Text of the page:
# So you can `brew test` your formula. 
    # This is also picked up by the homebrew-core bot
    # Default is empty.
    test: |
      assert shell_output("#{bin}/jengo version")

    # Custom install script for brew.
    # Default is 'bin.install "program"'.
    install: |
      bin.install "jengo"

The configuration above is used to assemble a Ruby-based Homebrew formula and place it in the right location. In this case, I want it to be in this repository. The Goreleaser documentation is a bit limited, in the sense that not all configuration options and flags are explained, so you might need to just go in and test some changes yourself. However, you also have a lot of freedom in setting it up, especially with regard to the test and install steps at the bottom. This will be directly copied into the formula-definition and run as Ruby code when installing or testing the formula.

In order to keep things somewhat simple here, for testing I basically run the jengo version command and check whether the exit code equals 0. The installation is more straightforward. Since the artefact is a binary, we can simply make use of the “bin.install” functionality. You will then end up with something like this:

class Jengo < Formula
  desc "Golang based CLI for Jenkins API."
  homepage "https://github.com/tkennes/jengo"
  version "<some-version>/"
  bottle :unneeded

  if OS.mac?
    url "http://github.com/tkennes/jengo/releases/download/<some-version>//jengo_<some-version>/_Darwin_x86_64.tar.gz"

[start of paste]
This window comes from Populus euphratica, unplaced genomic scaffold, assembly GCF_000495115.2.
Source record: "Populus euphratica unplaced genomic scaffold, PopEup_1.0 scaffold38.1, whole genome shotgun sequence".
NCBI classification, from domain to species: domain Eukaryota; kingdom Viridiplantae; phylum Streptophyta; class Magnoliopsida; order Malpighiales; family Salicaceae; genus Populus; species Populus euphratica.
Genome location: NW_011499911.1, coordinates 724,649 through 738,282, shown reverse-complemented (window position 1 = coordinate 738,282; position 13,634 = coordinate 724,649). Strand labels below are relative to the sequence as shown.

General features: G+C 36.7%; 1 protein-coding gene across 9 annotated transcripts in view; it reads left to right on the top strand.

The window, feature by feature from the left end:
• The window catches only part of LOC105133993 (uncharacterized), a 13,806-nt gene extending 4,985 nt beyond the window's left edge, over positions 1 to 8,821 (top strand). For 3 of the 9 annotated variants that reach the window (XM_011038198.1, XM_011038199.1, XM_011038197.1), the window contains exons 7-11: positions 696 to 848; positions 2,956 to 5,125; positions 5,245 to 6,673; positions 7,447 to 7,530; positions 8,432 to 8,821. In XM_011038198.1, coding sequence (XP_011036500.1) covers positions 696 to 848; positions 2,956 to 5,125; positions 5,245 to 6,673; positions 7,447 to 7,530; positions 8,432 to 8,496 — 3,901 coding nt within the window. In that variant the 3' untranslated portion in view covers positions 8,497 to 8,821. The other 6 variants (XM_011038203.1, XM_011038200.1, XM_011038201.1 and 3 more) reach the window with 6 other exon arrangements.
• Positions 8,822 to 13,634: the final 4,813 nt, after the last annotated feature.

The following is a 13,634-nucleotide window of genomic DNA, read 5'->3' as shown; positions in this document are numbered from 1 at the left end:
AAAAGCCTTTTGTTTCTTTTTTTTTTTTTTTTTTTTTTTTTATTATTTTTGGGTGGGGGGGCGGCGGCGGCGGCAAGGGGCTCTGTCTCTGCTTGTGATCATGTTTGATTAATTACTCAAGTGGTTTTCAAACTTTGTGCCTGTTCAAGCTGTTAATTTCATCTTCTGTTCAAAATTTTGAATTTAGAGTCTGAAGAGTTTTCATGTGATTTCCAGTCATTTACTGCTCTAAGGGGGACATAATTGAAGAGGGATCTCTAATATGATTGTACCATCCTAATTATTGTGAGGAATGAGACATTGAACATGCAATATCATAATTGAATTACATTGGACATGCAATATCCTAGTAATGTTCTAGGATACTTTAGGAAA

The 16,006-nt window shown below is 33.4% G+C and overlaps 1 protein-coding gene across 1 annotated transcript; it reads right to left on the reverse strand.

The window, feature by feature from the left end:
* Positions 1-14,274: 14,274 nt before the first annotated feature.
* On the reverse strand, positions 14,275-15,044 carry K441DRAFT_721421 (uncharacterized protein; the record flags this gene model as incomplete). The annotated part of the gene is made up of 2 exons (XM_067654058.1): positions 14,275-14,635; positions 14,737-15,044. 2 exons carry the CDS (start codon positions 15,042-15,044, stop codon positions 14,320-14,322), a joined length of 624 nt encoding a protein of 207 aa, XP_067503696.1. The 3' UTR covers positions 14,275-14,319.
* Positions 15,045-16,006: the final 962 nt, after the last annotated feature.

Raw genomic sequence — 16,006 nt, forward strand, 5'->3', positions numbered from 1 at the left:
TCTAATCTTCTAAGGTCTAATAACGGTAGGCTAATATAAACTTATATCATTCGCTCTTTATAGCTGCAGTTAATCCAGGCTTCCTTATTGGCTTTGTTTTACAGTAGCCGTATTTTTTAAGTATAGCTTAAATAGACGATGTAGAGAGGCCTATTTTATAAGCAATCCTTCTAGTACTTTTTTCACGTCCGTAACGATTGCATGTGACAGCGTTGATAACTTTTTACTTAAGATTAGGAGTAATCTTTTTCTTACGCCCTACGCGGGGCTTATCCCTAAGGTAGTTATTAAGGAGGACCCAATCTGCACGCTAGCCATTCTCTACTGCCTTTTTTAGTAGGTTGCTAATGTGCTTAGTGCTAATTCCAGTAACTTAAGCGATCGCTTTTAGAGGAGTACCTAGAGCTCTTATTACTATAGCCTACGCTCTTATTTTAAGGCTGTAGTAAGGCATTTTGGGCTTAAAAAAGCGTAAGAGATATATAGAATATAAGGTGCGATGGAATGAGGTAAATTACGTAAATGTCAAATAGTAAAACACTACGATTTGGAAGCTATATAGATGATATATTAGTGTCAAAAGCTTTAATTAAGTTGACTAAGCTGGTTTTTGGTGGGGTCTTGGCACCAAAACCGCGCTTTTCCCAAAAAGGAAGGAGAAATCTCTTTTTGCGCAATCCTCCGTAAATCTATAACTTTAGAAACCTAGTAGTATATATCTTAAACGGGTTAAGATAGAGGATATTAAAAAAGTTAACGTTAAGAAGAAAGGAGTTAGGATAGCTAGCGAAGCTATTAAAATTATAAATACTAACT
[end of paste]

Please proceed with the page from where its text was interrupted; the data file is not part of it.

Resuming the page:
sha256 "some-hash"
  end
  if OS.linux? && Hardware::CPU.intel?
    url "http://github.com/tkennes/jengo/releases/download/<some-version>/jengo_<some-version>/_Linux_x86_64.tar.gz"
    sha256 "some-other-hash"
  end
  
  depends_on "go" => :build

  def install
    bin.install "jengo"
  end

  test do
    assert shell_output("#{bin}/jengo version")
  end
end

Personally, I found this the most complicated step. It is difficult to assess what the impact from certain settings could be. For some you can really only find out using some experimentation. Also, I had copied the initial version from Goreleaser, and I had to make quite some adjustments before I got it right for my particular case. It is working at the moment, but I also intend to further explore what options are out there and further optimise them (and maybe put them in some future post).


Conclusion

If you followed the steps outlined above, or if you have taken the shortcut of cloning the repo and changing the names and Go code, you should be ready to start distributing your code!

For colleagues working on MacOS or linux, simply install Homebrew and you are ready to go! Coming back to end-user simplicity, simply run:

brew tap tkennes/jengo
brew install jengo

And you should have Jengo in your $PATH:

jengo version

Upgrading and testing using brew works in a similar fashion:

brew upgrade jengo
brew test jengo

For colleagues working on with Windows… Well…

Kidding!! Can you imagine?

Anyhow, I always have had to work with Windows up until a couple of weeks ago and I have promised not to become this Windows-bashing-Apple-fanboy. If you want to stick to Homebrew, depending on the restrictions laid out by your IT department, you can make use of the Windows Subsystem for Linux.

Alternatively, you could work directly with the Goreleaser build artifacts. There are Windows executables available as well, and you could just ask your peers to download and unpack it. If you are thinking about going the extra mile, you could also come up with a way to automatically distribute it. If you are planning to do so, please keep me posted!

After doing some research, maybe I will even look into creating a Chocolatey-package using Nugets myself.

On a side-note, I believe the friendly folks at Goreleaser are looking into solving this issue for you, so you could also consider the Sit-and-Wait Strategy.